This thesis aimed at gaining more insight into the neural underpinnings of the cognitive heterogeneity among early-stage PD patients. For this purpose, we scanned 25 patients with PD who were not on dopamine replacement therapy, and 43 healthy controls while performing a set-shifting, working memory, and response inhibition task in an MRI scanner. We, furthermore, induced a "temporary lesion" in healthy participants to mimic the decreased activation of the left dorsal PFC in PD patients. Last, we compared the T1-weighted MRI scans from a large cohort of PD patients (N=93) with those of a group of ad hoc recruited healthy participants (N=46) to investigate between-group differences in brain structure, and assess the relation between structure related measures and performance on neuropsychological tasks within the group of PD patients.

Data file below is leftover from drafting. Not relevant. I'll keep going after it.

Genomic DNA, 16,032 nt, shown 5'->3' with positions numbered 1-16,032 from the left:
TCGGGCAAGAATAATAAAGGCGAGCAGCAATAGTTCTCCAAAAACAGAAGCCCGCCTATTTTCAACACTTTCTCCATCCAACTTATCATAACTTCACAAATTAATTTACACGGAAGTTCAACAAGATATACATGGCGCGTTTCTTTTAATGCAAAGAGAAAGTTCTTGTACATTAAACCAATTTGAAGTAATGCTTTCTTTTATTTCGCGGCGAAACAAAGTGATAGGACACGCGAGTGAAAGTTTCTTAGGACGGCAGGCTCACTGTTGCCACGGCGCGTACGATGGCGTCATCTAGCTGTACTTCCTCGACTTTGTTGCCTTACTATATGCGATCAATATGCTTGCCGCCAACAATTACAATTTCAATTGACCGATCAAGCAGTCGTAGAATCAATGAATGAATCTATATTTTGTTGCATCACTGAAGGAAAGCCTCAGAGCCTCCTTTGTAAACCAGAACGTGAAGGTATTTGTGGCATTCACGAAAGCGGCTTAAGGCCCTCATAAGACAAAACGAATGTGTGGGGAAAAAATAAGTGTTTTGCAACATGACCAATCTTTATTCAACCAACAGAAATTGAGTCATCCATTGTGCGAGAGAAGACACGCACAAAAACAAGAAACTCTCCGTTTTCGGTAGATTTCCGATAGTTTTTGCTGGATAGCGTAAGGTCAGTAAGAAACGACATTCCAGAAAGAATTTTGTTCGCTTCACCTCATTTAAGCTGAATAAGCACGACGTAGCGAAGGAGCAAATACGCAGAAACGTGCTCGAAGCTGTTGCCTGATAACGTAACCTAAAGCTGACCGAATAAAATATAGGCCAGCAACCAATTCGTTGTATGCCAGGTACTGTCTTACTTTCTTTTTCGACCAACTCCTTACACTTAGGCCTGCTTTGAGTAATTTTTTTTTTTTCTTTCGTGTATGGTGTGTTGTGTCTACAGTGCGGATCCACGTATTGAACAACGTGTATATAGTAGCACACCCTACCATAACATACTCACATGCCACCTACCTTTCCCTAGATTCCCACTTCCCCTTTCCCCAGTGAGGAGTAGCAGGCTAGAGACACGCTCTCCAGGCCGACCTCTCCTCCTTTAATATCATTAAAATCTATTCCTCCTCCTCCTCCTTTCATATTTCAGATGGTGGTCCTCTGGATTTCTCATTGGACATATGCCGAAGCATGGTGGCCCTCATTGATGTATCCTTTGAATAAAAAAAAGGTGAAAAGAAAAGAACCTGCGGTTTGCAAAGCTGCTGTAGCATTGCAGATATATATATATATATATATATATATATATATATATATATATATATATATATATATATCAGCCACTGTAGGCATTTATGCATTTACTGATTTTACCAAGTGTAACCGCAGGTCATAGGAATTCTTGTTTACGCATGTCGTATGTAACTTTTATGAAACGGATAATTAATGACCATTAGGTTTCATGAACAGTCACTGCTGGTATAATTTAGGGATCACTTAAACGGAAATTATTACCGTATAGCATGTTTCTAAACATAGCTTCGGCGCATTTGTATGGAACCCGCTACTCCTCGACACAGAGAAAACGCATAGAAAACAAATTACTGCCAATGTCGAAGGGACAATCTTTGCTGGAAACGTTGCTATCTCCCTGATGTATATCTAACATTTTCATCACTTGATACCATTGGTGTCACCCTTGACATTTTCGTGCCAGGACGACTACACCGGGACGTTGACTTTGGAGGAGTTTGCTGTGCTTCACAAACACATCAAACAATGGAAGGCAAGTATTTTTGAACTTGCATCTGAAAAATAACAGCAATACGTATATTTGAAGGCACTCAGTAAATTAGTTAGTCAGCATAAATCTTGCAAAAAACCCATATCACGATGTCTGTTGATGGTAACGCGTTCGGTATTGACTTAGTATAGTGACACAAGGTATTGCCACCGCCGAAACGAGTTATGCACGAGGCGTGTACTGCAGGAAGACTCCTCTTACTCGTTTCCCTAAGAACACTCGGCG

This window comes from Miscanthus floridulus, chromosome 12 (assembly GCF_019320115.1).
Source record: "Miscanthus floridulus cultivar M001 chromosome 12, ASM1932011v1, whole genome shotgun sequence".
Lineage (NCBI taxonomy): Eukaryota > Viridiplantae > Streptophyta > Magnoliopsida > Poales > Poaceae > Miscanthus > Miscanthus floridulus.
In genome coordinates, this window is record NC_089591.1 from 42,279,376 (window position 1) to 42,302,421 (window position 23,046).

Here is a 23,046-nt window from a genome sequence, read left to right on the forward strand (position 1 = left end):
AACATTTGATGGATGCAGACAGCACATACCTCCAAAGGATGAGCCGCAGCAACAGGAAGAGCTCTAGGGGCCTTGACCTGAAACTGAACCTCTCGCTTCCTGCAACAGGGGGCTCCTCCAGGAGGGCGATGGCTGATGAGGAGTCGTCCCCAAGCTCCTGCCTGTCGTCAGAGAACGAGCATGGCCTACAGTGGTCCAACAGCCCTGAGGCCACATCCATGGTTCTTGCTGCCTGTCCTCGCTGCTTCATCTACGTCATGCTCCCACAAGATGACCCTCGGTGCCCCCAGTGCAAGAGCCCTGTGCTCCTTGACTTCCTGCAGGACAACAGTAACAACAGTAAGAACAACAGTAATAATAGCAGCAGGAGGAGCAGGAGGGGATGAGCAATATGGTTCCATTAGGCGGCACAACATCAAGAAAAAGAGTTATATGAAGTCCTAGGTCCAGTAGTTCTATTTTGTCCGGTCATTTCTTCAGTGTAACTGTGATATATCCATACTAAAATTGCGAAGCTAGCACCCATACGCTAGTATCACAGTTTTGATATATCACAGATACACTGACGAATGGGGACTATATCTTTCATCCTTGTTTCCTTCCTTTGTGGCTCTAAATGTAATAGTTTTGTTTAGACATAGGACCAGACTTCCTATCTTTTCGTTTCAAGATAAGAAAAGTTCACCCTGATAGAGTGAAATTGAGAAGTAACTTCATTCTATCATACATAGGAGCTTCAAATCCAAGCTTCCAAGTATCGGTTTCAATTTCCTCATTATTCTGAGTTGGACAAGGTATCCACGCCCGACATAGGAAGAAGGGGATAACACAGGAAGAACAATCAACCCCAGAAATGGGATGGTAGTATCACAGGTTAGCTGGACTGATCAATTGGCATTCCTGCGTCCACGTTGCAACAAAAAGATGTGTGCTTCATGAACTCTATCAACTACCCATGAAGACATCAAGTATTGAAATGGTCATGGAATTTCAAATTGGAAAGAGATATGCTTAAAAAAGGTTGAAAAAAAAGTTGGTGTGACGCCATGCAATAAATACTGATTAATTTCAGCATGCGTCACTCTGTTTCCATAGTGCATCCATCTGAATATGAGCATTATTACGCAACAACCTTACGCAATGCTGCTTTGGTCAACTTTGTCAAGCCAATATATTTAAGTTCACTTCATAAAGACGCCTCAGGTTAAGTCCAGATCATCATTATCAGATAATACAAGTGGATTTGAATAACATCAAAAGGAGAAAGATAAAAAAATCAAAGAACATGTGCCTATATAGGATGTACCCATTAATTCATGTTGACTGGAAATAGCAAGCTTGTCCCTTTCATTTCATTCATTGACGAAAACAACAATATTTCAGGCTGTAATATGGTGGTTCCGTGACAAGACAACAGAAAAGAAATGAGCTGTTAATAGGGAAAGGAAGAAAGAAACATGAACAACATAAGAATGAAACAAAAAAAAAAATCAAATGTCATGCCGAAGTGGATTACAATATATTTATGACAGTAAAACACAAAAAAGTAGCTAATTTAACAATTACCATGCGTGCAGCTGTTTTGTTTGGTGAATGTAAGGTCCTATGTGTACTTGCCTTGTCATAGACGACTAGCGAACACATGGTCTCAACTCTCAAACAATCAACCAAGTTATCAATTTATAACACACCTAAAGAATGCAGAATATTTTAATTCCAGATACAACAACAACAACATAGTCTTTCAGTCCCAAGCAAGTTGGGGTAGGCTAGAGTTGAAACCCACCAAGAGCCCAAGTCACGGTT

We will first briefly discuss the main findings per research question based on the results reported in the corresponding chapter(s), and subsequently try to interpret our overall results in relation to the existing literature on PD and cognition. We will then try to deduce a working model about cognitive heterogeneity and compensation in PD, and discuss the consequences of our results for the classical model of the basal ganglia. Last, we will consider a number of important methodological issues that apply to this thesis, and end with recommendations for future investigations.